Well, the best LAG players see a good opportunity and take it. They’ll 3bet squeeze in the BB when the opener is likely weak and of course the caller is as well. They’ll iso-raise the fish limper to get HU with him, thereby taking this opportunity away from others at the table. They’ll bluff on the scary Ace on the turn because they know their opponent won’t like seeing it.
So, they see a good play and act on it before someone else can. This ability to take the initiative comes with practice. You must watch the action, pay attention to the players at the table, and actively look for situations to exploit with aggression. If you’re watching Netflix, using Skype or paying your phone bill online, you’ll be missing loads of opportunities.
Check out this podcast about handling tilt-inducing players:
3. Adaptive Ability
You know what I think can really set me on tilt? It’s the aggressive player that’s getting in there and raising hand after hand and I keep folding. Eventually I get tired of this and fight back, but I don’t know they’ve made a change and now they’re only being aggressive with solid hands. Suddenly I find myself all-in on an Ace high flop with AJs, and maybe it’s a 3bet pot and of course he’s got AK. He could’ve had worse, but he’s adapted his play and narrowed his ranges to account for my likelihood of tilting with worse hands.
That’s how we’ve all got to be. You don’t want to try and out-aggress the aggressive opponent. Just like you don’t want to out-nit the nitty opponents. Poker is generally most profitable when you’re doing the opposite of the players around you.
So, at folding and passive tables, increase your aggression to take down loads of pots. At aggressive tables you should nit it up and play less pots but with stronger hands, thereby having a great chance to double-up against a spew-tard. And we’ve all been that spew-tard against aggressive players. That’s what we want to find and take advantage of.
Making these adaptations comes with practice. But again, it’s your ability to pay attention to the table, to the moods of the players, that helps you play adaptively.
4. Time Down to Annoy and Tilt ’em
This isn’t an aggressive poker playing strategy, this is more of a passive-aggressive mental game strategy.
In LIVE games you can talk a lot, talk trash and take your sweet time to try and get under your opponent’s skin. You can do these things online as well, but it’s easy for players to ignore the chat. What’s more difficult to ignore is the time you take to act. If you notice a player acts quickly with every decision, they’re probably playing 1 or 2 tables.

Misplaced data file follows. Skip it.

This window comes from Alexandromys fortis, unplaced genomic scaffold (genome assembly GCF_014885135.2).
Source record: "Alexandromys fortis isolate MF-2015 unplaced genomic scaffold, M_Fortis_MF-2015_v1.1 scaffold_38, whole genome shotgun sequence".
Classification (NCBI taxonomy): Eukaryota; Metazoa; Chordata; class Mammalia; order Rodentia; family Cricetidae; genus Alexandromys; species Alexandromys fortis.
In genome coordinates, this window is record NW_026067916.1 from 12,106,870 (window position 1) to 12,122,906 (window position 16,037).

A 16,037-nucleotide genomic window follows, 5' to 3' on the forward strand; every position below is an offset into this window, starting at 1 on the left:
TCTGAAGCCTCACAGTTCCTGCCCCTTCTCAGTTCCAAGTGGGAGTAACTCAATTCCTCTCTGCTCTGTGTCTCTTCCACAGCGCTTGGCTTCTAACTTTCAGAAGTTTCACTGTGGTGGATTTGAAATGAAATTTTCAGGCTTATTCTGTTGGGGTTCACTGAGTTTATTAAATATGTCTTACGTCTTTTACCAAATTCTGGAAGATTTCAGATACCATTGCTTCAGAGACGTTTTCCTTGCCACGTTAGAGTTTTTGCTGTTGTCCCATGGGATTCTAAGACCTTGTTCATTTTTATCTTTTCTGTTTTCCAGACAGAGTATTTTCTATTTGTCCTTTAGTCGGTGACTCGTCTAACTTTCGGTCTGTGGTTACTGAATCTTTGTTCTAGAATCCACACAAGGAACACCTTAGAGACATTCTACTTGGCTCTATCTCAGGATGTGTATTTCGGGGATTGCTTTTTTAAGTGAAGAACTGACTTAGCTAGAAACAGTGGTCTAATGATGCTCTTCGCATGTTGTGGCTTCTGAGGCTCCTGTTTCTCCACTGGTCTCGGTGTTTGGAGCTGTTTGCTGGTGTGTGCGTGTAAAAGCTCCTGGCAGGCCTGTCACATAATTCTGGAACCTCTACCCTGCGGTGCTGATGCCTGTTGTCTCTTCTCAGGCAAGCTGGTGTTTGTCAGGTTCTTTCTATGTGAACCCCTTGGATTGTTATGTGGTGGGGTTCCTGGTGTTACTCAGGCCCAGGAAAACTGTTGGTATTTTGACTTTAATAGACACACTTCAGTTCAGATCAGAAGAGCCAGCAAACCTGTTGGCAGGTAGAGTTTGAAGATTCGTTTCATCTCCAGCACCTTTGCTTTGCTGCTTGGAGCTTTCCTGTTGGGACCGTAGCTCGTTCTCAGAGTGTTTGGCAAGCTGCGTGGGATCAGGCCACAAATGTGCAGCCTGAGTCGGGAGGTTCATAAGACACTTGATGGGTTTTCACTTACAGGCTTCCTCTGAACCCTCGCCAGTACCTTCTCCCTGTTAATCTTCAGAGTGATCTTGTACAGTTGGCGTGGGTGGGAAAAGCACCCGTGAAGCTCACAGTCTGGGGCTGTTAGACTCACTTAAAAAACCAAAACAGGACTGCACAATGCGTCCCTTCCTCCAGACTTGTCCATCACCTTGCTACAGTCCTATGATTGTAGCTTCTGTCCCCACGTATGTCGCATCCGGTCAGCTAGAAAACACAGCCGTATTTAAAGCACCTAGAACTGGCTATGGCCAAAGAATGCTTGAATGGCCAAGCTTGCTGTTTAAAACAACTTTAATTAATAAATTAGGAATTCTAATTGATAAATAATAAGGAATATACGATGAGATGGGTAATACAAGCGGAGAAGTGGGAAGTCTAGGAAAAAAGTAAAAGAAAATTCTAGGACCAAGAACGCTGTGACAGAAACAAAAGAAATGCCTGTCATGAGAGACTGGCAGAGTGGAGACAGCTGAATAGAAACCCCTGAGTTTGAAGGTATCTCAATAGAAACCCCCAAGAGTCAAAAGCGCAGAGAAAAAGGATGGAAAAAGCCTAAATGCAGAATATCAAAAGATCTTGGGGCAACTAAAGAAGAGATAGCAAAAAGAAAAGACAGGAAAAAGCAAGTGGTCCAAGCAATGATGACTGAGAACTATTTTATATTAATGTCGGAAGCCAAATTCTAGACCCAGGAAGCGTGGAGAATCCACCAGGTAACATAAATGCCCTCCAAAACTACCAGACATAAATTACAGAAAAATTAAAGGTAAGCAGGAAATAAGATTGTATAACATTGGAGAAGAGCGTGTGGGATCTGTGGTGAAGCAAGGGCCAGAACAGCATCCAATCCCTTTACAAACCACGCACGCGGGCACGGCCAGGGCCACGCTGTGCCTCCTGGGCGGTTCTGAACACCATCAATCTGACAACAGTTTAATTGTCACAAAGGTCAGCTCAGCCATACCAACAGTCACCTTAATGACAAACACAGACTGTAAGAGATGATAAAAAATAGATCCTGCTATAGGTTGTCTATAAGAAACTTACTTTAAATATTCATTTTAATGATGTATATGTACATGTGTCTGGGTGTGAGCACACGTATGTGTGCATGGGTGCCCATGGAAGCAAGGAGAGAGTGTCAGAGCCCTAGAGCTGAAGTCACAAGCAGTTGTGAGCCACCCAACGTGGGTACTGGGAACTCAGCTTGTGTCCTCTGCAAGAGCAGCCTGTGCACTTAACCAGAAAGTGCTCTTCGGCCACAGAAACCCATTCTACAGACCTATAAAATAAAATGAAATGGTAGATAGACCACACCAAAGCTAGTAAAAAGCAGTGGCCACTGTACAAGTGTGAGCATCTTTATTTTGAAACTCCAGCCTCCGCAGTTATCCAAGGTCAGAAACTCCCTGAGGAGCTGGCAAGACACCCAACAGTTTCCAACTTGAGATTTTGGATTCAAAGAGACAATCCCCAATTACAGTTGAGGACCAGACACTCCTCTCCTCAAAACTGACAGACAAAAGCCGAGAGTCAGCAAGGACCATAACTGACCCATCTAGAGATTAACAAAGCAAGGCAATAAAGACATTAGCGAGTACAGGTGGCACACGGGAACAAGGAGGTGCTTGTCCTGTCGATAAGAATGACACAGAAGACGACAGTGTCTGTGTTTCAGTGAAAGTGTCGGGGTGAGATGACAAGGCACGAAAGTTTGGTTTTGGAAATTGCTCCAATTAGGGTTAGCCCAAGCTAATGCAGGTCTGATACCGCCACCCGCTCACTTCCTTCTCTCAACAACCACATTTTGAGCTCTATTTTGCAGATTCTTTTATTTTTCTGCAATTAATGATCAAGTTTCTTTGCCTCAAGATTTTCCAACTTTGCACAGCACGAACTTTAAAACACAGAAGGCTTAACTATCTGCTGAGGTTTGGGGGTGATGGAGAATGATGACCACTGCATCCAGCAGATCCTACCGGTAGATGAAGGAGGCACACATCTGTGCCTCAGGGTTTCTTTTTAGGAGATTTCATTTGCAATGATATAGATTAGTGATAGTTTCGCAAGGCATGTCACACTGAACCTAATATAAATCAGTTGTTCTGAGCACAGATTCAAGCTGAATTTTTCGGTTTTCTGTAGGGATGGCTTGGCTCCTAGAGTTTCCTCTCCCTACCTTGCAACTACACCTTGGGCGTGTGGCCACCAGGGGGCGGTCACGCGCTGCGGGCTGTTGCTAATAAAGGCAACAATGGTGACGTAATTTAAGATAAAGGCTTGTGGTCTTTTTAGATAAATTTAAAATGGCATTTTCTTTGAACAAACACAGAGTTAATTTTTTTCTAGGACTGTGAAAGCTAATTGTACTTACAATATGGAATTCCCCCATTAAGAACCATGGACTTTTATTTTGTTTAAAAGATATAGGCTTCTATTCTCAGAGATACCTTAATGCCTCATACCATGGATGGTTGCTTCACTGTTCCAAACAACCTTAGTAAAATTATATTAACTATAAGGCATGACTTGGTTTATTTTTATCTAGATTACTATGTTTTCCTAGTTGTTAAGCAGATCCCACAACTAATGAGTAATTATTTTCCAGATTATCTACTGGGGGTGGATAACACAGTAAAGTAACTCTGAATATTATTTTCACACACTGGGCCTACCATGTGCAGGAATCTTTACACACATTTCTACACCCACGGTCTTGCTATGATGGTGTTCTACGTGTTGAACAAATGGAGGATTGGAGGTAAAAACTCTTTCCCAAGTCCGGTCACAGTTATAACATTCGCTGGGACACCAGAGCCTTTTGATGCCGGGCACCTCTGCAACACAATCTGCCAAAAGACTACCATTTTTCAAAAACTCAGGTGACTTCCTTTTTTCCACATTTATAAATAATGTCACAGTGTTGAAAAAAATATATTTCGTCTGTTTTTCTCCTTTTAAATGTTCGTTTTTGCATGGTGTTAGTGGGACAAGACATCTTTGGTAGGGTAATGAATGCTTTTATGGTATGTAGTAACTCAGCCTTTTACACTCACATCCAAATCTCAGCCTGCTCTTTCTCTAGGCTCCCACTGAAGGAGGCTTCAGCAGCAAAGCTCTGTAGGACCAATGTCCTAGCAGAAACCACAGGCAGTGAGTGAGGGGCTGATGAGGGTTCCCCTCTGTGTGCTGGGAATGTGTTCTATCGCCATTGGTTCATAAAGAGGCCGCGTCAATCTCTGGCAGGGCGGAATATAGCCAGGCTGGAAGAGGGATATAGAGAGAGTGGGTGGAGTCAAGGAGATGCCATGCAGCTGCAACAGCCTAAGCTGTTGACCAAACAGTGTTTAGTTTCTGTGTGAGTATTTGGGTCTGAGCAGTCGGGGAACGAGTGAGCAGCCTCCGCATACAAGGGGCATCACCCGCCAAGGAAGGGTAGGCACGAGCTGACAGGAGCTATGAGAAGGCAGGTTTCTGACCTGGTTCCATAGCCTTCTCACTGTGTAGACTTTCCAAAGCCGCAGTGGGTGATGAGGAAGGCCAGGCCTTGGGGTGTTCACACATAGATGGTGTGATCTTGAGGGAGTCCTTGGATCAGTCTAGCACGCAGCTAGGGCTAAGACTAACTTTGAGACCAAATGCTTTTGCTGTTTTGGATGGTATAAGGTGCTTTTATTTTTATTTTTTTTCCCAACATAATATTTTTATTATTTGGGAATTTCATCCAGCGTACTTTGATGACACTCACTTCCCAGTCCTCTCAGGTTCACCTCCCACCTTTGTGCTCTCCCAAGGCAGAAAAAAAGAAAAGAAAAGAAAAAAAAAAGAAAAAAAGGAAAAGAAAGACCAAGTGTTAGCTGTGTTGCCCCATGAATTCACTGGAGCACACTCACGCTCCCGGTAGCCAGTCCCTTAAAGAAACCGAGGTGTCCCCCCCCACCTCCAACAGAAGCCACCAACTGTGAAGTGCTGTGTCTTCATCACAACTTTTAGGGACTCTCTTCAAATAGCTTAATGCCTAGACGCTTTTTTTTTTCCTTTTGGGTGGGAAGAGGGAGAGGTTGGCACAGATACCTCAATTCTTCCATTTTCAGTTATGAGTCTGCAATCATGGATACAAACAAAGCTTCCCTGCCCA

It annoys them to no end when they have to constantly wait for you to act.
So, pair your extra aggression with timing down to really send some players on tilt.
Experiment with Aggressive, Tilt Inducing Play
Here’s my challenge to you for this episode: Get out there, up that aggression, and induce some tilt! Drop down in stakes if you have to, but play just 2 tables max and look for every good, +EV opportunity to pour on the aggression. Don’t just willy-nilly 3bet every hand or isolate every limper or open-raise every CO and BTN. Think about the benefits of getting aggressive in this spot right now, and if it appears like a +EV play, do it. Have a plan for how your opponents might choose to defend by calling or raising. Be prepared and plan ahead.
Now it’s your turn to take action and do something positive for your poker game.
Support the Show
Ernest Lay picked up PokerTracker 4, the best poker tracking software. I love it and use it everyday! In appreciation, I sent him a copy of my Smart HUD for PT4. With an ever-growing database of hands to study and all the helpful features, PT4 is the go-to software for serious poker players.
Ferenc Kurilla and Jeff Standage bought the Smart HUD with a 1.5 hour webinar for PokerTracker 4. It’s the best online poker HUD in the business, and you can get the Smart HUD by clicking here.
- The 5 Mental Aspects of a Winning Poker Mind - July 22, 2020
- From ThePokerForge.com: Training a Positive EV Mindset - July 16, 2020
- From ThePokerForge.com: Listen to What They’re Telling You - July 9, 2020